How does he do this? “You have to have fun in what you’re doing. It is difficult to wake up everyday if you don’t,” he said. He gives a high premium to attendance and giving 100 percent in every class endeavor, be it [as] small as a quiz or [as] big as final exams and reports.

”All the professors don’t care who you are. As long as you are a student at UP they’re going to push you and try to get the best out of you,” he said. JR always keeps in mind that he has to deliver as a student of UP, and there are no excuses.

JR was born in the Philippines but his family migrated to Canada. At the early age of four, he was already playing basketball under his father’s supervision. Throughout his career, his mother has been his most reliable fan. While his father is his strict coach to make him perform better, his mother acts as his quiet critic and “backstage manager.”

His 2-year-old son, Reinen, is his source of inspiration. Before, JR looked up to professional basketball players for motivation, but since Reinen was born, he has been his source of strength and motivation.

UAAP Season 76 Rookie of the Year. Giving a new hope to the Fighting Maroons during a winless season in 2013, Lao was chosen Rookie of the Year of UAAP Season 76 for having the best statistical score among fellow firstyear players.

Lao comes from a family of basketball lovers. He grew up watching his father and brothers playing basketball, and later on, he developed a liking for the sport.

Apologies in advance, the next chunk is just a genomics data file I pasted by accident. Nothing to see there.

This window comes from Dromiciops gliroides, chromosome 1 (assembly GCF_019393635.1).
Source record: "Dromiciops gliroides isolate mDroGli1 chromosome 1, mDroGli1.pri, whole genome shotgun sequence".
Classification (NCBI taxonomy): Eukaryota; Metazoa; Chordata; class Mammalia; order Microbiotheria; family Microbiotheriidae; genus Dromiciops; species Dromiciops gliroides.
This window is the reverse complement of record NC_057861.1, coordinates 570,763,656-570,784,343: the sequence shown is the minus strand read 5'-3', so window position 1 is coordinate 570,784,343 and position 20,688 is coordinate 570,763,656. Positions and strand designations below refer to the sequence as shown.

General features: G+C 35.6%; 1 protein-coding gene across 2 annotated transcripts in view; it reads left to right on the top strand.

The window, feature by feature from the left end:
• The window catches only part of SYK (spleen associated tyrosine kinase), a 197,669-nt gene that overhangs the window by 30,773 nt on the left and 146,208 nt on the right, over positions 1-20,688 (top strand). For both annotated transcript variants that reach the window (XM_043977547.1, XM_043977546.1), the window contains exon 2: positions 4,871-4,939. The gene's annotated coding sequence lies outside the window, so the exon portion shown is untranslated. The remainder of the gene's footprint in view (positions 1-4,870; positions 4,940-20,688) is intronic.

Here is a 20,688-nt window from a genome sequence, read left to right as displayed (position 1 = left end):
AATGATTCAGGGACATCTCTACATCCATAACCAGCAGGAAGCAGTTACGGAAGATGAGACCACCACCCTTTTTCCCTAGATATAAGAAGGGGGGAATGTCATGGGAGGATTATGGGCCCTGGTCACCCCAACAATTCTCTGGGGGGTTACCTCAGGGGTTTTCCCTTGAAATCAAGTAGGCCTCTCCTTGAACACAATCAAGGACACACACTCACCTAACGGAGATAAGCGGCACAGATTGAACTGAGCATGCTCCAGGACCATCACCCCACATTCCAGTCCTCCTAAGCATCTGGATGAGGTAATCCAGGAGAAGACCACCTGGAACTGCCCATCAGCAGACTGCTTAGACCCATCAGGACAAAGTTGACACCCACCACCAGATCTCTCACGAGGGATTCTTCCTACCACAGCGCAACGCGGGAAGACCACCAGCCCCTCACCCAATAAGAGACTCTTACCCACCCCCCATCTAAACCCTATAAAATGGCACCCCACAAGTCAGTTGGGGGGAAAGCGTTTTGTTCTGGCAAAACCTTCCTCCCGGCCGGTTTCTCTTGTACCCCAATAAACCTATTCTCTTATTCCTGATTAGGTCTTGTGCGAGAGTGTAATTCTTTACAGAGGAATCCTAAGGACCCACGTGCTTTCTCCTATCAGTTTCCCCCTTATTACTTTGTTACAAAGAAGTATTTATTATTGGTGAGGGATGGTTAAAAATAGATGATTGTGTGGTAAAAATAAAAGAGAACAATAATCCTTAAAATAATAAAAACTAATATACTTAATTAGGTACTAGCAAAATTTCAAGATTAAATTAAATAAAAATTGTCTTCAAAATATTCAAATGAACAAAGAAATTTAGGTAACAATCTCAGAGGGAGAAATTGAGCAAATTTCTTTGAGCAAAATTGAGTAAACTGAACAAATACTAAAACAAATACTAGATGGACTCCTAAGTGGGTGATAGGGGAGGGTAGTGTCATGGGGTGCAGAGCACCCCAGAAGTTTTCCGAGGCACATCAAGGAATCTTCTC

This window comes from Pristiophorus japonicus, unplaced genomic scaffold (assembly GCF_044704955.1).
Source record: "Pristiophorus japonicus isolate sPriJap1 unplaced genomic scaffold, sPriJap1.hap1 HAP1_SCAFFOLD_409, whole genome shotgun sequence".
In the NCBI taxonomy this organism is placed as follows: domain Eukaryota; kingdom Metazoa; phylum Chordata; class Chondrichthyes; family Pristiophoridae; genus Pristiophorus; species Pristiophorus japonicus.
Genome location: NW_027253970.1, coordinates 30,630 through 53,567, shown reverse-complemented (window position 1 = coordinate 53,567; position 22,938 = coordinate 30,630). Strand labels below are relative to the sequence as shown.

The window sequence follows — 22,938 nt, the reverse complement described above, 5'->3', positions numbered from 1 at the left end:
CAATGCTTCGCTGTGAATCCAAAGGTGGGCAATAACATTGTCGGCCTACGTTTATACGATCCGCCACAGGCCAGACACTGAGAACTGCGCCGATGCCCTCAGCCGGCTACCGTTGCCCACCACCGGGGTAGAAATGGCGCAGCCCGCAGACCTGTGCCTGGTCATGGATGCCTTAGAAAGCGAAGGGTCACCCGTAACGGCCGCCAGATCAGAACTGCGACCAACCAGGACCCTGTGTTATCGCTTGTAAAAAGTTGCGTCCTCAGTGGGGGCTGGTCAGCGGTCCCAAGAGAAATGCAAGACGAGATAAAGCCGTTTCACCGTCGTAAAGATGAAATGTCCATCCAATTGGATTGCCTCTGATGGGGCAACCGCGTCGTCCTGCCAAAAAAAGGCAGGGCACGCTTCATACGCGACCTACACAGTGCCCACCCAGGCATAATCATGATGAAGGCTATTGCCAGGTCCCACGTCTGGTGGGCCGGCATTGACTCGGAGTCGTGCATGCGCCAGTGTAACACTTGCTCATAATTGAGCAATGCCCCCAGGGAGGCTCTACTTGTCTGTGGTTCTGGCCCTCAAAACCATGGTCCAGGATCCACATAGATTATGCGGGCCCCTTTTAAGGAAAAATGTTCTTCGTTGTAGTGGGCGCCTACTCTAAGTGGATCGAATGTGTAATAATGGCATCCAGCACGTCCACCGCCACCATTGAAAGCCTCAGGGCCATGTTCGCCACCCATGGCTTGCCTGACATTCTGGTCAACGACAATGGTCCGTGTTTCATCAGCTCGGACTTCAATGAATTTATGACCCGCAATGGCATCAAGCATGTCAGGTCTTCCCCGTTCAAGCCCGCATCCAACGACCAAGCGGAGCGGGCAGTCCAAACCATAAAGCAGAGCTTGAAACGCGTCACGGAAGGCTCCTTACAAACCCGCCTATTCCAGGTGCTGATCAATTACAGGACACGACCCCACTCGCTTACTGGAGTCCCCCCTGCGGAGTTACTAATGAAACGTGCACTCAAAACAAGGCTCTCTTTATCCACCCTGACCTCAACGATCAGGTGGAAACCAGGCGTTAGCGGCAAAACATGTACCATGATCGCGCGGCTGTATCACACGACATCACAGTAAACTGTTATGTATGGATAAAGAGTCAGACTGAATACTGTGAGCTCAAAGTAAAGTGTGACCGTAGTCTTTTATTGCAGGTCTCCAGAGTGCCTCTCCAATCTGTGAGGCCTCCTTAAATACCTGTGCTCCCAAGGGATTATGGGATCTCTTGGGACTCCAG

The Lao family never misses any of his games. His brothers, although having jobs and families, would make it a point to support and motivate him.

The business gene also runs in the family. Lao recently shifted from Bachelor of Sports Science to Bachelor of Science in Business Economics. Like his parents, he wants to do business someday, all while playing basketball.

Lao regards Business Economics as a difficult course, so he sees to it that he accomplishes his academic tasks. In the classroom, he says he listens well to the lectures and copies notes from classmates afterwards. “It would be easier for me to remember things because I’ve already written it and heard it,” he shares.

For Lao’s family, Sunday is family day. Meanwhile, afterpractice is usually dinner time with friends. He stresses the importance of keeping the relationship with loved-ones despite one’s busy schedule.

Breaking the “curse.” After a 27-game losing streak, UP finally clinched its much anticipated first victory in the UAAP Men’s Basketball Team competition on Aug. 9 against Adamson Soaring Falcons. On the night of the momentous win, the UP community welcomed the team in jubilation through a bonfire at the Sunken Garden. Hundreds of supporters came to witness the event and share with the UP Varsity the sweetness of success.

According to Mikee, JR, and Lao, the said victory helped boost the morale of the UP Men’s Basketball Team. The victory came in after two long years of not giving up and believing in the varsity mantra of “nowhere to go but UP.”

Although UP has yet to score its second win, it continues to receive support from different sectors. Recently, Sen. Francis “Chiz” Escudero donated shoes while Sen. Juan Edgardo “Sonny” Angara provided a much needed 50-inch LED TV and a DVD player for players to review their games.

In mid-August, UP alumni through the Facebook page nowhere-to-go-but-UP pledged their support to the various varsity teams through a statement of unity “Basketball as bridge, volunteerism as highway” published at UPdate Online. —Images courtesy of facebook. com/pages/nowhere-to-gobut- UP

Posted: October 10, 2014 0:00